Updated: Sep 12, 2020
I went to an event entitled ‘decolonizing history’ at the School of Oriental and African Studies in November 2019, which displayed a series of audio stories, created all by women of colour. It is 2020, yet that sentence still has a slight novelty about it. It is still not as common as it should be in 21st century Briton to consistently tell stories of all backgrounds. The event brought narratives from beyond just the western world to the forefront.
The emotive audio stories were told to us in a dark auditorium so that every word’s impact was fully felt. From the story of a history lecturer learning about her own biases from her Chinese British student, to a heart breaking story of rape, and years of oppression amidst apartheid India and its subsequent secrecy and trauma. The stories were refreshingly honest and nuanced as they highlighted both the brutality within these different cultures as well as the vibrancy and rich history. They focused on historical figures and events in different countries, through the lens of 21st century young individuals of colour raised in the UK, a view often unheard.
Throughout our school life, we are taught of Henry VIII’s wives in great detail, WW2 from many angles and of the rise and fall of the Roman Empire. Whilst it would be impossible to learn the history of the entire world and culture of every region, the curriculum has never diverged to learning about the great Indus valley civilization, the brilliant Benin Empire or examined Britain’s bloody role in the partition of India.
When Jeremy Corbyn proposed to rethink how we teach history in schools, there was an outcry. I wonder why these predominantly right wing older middle class white men didn’t want us to learn about the harsh realities of the British Empire instead of their rose-tinted version. Why is it so threatening to learn about the valuable contributions the rest of the world have made and the treatment people were subjected to when under British rule?
Even if the focus geographically laid in Britain, children have a right to learn about the 1.3 million Indian soldiers who fought alongside British troops in WW1 and 2.5 million of them who fought in WW2. I am Indian myself and the first time I found out about this valiant contribution was when I went to a museum dedicated to the topic in the Royal Pavilion in Brighton at the late age of 21. Why were we not taught of the Bristol Bus Boycott of 1963 which draws parallels with Rosa Parks' stand for freedom? The boycott arose from the refusal of the Bristol Omnibus Company to employ black or Asian bus crews in Bristol, a boycott which was a success, because four months later, the company overturned this colour exclusion. This was particularly significant, because it’s credited to have influenced the Race Relations Act 1965. The first time I hear about something as momentous as this should be in a history class as school, not from a book by grime artist Akala, who offers a better perspective on history than the current government-mandated curriculum.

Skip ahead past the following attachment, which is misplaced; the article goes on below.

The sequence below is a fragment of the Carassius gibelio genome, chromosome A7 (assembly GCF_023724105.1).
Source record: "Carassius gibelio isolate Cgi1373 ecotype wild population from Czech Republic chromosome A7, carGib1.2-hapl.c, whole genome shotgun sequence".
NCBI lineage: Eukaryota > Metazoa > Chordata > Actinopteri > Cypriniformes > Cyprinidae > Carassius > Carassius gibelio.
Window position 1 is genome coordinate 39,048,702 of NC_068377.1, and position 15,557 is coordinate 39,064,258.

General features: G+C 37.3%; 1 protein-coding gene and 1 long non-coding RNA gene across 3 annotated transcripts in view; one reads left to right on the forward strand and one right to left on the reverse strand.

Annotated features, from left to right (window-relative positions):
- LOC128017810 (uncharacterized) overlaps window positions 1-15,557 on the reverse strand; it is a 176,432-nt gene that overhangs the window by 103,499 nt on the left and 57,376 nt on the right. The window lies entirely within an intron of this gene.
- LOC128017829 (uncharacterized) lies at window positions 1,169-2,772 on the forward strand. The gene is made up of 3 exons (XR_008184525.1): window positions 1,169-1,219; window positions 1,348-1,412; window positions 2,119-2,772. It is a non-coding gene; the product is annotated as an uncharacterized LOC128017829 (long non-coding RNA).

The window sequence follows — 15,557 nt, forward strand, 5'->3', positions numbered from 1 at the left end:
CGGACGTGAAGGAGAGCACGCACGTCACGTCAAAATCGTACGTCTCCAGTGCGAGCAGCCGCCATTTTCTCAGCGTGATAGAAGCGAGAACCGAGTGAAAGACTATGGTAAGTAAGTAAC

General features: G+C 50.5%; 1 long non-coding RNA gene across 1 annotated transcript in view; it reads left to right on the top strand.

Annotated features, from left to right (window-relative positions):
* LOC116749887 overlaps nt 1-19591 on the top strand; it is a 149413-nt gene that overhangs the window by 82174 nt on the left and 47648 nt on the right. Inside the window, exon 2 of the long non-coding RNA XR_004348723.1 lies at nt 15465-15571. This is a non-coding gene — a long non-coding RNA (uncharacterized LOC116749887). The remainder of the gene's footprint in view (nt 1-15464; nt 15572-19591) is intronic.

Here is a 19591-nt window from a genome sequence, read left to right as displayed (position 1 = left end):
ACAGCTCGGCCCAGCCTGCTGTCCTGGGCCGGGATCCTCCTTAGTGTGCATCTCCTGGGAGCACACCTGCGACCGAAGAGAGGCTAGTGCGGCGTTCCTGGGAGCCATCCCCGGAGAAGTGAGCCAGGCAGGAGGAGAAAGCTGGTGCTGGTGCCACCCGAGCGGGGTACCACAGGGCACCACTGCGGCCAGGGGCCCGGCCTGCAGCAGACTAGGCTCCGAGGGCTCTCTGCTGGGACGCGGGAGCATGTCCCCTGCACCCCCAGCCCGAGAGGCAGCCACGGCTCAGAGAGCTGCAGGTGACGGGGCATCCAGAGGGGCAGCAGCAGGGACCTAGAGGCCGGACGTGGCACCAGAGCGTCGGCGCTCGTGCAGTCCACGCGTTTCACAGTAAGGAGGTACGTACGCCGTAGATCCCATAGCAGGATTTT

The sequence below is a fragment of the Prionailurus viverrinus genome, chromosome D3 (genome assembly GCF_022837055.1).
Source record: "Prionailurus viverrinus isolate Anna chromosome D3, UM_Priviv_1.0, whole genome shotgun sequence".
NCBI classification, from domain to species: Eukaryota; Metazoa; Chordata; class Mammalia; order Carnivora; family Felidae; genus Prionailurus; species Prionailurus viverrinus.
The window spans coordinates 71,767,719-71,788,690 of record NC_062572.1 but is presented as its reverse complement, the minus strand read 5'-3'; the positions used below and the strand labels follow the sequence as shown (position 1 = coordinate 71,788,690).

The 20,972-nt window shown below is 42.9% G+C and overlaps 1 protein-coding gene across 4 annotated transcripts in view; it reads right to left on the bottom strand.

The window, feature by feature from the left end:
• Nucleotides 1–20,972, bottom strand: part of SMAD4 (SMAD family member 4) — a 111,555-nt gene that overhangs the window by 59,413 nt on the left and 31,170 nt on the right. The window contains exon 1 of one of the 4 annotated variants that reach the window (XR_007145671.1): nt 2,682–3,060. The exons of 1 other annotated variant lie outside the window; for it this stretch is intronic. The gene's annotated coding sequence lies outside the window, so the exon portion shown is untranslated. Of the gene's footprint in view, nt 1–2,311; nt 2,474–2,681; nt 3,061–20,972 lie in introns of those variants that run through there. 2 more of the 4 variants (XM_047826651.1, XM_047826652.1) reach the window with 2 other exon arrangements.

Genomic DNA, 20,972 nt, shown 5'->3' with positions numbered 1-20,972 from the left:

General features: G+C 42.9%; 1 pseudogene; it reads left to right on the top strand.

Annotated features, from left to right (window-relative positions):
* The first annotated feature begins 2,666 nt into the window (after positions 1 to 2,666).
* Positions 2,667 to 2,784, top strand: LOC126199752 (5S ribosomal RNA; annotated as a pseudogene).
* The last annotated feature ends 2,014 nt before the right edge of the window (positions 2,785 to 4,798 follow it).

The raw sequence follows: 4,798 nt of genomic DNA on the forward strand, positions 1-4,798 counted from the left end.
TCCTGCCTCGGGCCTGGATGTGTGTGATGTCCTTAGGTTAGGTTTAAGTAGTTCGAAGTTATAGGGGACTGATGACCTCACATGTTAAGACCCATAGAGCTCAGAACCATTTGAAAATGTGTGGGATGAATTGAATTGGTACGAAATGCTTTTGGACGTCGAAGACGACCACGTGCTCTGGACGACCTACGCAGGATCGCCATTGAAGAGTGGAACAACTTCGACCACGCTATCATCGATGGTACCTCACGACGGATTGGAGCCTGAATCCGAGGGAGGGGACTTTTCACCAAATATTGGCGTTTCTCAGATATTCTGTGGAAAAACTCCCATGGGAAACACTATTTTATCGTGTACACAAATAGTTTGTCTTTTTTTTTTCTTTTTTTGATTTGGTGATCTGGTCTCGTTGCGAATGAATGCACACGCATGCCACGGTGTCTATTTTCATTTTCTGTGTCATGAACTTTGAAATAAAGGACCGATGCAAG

This narrow whitewashed perspective paints a very Eurocentric view of history, by ignoring the accomplishments of other civilisations and the atrocities carried out by the colonisers. A large minority in the classroom do not see their ancestors' stories represented in the classroom and these biases in the curriculum will influence their beliefs and fuel ignorance. By allowing multiple perspectives to be taught about throughout history from diverse backgrounds, we are encouraging the future generation to be more open minded about the world, more inquisitive and more informed. It will allow for more critical examination, which is a necessary skill, instead of simply getting kids to regurgitate everything they know about the Battle of the Somme for an exam.
Globally connecting our history classrooms and showing the parallels of the Tudor kingdom and Mughal Empire would allow us to learn a more well-rounded view of history and challenge the idea that only European history is ‘worth’ learning about. All of our histories have played a role in shaping our present and they deserve the dignity of being explored, instead of ignored, whitewashed or glossed over.
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